This sadness, this disenfranchised grief, is what I feel on a semi-regular basis. I have not lost a marriage, but I have never had a lover. I have not lost a baby, but I have never had a child.

Boom! Right between the eyes. And there are a fair number of moments like these.


You can tell how much I enjoy a book I read by the amount of folded over corner tops of pages I want to go back to or paragraphs which really impacted me and ‘Getting Naked Later’ has so many of those I can’t even pretend to HOPE TO cover all of them [that would be a long blog post even by my standards!] here. But I will share a few gems as I sign off [and you really should get hold of a copy and read it for yourself, cos I feel like there is something for everyone to take away:

In a chapter looking at Hollywood movie romances, Kate nails the problem on the head: It would be wise for us to recognise our disease of loneliness and realise that getting married will not cure that disease.

I don’t think Kate is trying to suggest that loneliness is like a sickness, but she is trying to suggest that often, as single people [which I was til age 35!] we tend to get into a head space of thinking that just finding ‘our person’ will solve a whole bunch of issues in our life, when the truth is that we will tend to take those same issues with us into marriage.

Kate shows insight into the married life she has yet to experience, as evidenced in this quote: If I do get married, my husband will love me more than he loves anyone else in the world. He will also probably hurt me more than anyone else in the world will hurt me. I will think there is no one as wonderful as him anywhere. I will also think that there is no one as annoying as him. My job will not be to judge if he is good enough for me. My job will be to love him well.We will build a history together.

Getting Naked Later is also great because it covers such a range of topics – Kate dares to boldly share her take on sex while holding nothing back in her in-depth description of the pity party singles love to throw for themselves [or groups of themselves]

In her chapter titled, ‘The Great Name Changer’ she reminds us of the power labels can play in our lives by saying, ‘I am many things other than a single woman: lover of God, lover of people, traveler of the world, teacher, lover of the poor and downcast, avid reader, overcomer of a chronic disease, ridiculous enjoyer of dark chocolate and good cheese, lover of nature, worshipper, but “single” is often the only label I give myself.


Very importantly this is the story of a woman who is already in a relationship and an important one at that. Kate’s relationship with God is the thread that weaves itself through this book and holds everything together, although not always in a way that feels nicely coloured in within the lines. This singleness thing can get messy and Kate does not hold back from the honesty and sometimes pain that is involved in that aspect of her life. One encounter she has with a mentor of hers who told her:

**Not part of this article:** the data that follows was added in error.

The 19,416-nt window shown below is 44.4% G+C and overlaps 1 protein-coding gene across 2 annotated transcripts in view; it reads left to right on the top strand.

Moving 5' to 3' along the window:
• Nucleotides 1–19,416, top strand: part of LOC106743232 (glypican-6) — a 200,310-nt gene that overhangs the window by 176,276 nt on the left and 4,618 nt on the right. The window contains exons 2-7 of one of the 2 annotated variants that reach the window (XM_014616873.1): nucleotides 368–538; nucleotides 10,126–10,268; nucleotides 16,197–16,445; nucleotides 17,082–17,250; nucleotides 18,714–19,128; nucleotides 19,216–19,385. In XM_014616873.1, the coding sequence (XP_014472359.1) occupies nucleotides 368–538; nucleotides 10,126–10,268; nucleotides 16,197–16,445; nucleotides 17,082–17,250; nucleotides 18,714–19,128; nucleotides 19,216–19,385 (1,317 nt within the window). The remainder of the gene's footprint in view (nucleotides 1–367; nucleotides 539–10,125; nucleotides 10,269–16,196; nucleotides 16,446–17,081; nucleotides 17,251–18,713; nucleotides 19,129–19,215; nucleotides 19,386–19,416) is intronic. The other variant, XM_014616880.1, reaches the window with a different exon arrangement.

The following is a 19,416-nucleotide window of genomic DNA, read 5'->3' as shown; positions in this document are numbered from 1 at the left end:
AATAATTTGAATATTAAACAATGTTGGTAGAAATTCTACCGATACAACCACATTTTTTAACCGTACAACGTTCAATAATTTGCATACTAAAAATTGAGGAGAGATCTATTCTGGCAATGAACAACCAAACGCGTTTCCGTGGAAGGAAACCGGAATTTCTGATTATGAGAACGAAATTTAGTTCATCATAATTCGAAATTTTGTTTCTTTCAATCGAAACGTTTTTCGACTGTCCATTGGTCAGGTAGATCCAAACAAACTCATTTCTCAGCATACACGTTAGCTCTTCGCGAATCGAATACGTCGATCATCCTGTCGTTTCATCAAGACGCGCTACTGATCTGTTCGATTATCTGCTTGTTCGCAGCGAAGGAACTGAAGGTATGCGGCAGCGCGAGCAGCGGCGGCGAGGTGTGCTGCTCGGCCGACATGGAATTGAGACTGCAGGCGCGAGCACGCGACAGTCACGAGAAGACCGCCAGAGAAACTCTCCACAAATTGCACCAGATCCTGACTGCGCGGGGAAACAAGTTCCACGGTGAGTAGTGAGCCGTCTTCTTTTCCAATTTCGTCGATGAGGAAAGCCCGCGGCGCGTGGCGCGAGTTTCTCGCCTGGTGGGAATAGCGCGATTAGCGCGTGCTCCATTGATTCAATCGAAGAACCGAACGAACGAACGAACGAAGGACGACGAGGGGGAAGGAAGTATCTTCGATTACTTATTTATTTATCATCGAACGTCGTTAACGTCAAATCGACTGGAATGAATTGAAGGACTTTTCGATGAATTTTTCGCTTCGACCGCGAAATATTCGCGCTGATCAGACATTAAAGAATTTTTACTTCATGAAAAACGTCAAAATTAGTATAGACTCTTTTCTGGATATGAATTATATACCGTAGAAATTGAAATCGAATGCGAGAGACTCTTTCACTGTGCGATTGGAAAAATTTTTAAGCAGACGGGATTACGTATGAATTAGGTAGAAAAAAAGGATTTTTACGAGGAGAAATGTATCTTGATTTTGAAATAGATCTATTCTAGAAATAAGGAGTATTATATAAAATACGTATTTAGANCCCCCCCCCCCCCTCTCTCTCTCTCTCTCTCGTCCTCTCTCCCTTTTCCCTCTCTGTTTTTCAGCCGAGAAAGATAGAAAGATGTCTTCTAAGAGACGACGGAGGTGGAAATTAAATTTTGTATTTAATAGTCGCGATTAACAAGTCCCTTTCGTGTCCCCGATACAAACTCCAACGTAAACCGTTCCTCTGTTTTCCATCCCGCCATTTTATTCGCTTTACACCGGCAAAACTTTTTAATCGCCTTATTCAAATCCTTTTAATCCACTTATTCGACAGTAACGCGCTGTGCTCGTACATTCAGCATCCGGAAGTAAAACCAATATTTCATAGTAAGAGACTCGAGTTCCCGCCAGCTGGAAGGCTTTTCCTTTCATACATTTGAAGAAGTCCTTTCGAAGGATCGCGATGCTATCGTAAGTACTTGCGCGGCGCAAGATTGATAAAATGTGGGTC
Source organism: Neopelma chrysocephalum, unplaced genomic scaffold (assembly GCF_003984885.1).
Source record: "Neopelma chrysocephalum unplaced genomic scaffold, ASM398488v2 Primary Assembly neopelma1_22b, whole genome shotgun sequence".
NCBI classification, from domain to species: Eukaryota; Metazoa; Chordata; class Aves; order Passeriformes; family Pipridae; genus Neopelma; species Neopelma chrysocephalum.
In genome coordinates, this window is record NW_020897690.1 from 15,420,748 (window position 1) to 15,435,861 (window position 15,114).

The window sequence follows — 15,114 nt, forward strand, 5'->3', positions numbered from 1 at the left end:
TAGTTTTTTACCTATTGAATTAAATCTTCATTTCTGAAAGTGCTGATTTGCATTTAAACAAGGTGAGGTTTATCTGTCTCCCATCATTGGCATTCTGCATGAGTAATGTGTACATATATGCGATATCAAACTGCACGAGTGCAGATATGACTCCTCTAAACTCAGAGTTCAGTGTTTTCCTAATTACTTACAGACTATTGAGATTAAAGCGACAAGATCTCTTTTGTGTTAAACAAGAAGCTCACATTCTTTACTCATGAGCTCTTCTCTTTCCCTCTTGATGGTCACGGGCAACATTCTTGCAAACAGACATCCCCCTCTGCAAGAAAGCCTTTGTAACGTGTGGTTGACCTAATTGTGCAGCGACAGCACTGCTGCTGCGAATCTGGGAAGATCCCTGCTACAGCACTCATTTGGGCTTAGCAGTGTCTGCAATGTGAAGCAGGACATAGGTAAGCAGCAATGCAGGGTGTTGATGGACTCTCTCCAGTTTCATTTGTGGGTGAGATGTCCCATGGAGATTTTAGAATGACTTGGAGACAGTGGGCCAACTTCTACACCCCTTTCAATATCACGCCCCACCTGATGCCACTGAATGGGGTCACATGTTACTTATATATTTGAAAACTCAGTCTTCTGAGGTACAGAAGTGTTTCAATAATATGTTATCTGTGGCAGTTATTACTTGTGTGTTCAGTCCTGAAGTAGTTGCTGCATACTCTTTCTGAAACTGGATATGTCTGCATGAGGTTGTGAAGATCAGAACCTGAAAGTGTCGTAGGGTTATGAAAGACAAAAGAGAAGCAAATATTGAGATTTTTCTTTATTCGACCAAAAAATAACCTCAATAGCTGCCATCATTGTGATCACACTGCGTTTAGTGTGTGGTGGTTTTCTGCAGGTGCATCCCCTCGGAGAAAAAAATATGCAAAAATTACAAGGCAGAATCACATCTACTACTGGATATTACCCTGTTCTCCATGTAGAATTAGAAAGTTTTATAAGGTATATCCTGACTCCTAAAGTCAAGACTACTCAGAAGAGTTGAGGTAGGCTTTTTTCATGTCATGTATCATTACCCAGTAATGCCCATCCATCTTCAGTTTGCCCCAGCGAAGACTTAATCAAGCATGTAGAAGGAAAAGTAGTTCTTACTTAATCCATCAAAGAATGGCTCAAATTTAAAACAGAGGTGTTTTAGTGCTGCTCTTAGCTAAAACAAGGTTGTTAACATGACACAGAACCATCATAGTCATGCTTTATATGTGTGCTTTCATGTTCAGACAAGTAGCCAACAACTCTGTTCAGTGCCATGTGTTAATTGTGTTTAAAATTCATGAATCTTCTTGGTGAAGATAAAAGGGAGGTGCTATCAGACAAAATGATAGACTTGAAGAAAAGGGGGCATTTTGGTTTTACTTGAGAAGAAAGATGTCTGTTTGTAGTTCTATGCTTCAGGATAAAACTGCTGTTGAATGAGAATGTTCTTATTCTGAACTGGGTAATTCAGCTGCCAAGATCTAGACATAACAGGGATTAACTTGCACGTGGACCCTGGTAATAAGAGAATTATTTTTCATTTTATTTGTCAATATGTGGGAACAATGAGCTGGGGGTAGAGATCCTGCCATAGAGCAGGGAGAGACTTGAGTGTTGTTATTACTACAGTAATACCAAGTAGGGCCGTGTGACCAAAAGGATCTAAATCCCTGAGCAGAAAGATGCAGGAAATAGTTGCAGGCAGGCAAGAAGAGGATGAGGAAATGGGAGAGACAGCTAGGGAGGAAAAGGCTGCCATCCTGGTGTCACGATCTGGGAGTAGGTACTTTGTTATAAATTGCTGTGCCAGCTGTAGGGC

“Kate, I want you to focus on trusting God for the next few months.”

“I sounded like a recovering Pharisee when I said, “But I do trust God.”

She answered very gently, “No, Kate. No, you don’t.”

I realised almost automatically that she was right. The anxiety that I had just spilled out to her indicated how little I trusted Him. When it comes down to it, I don’t always see Him as good. In my heart, I often don’t believe that God will give me a good life. Sometimes I believe that even if He is good, I will negate His blessings if I don’t make the right choices.” 

And there you have it – you won’t find honesty like that in the ‘Ten tips to finding your perfect Christian man’ book that is front and centre on your local christian bookstore relationship shelf.

But again and again, it is the stark honesty and gentle humour and vulnerability that brings a wave of refreshment with ‘Getting Naked Later’ and that is what will draw you in and keep you invested as you read this part of Kate’s story. This is a worthwhile addition to your bedside table reading material and I encourage you to grab hold of a copy now.

I will leave you with one last quote that sums up a big part of Kate’s attitude as she faces a present that doesn’t look exactly like the future she once imagined and expected, from her chapter on intentional community, but reaching even beyond that:

‘It is good for u to be in a family, even if we have to build our own.’

[To buy your very own copy of ‘Getting Naked Later: A Guide for the Fully Clothed, click here]

[For more information about Kate Hurley and links to everything you need to get hold of, click here]

[To listen to her music and get hold of some copies for yourself and your friends, click here]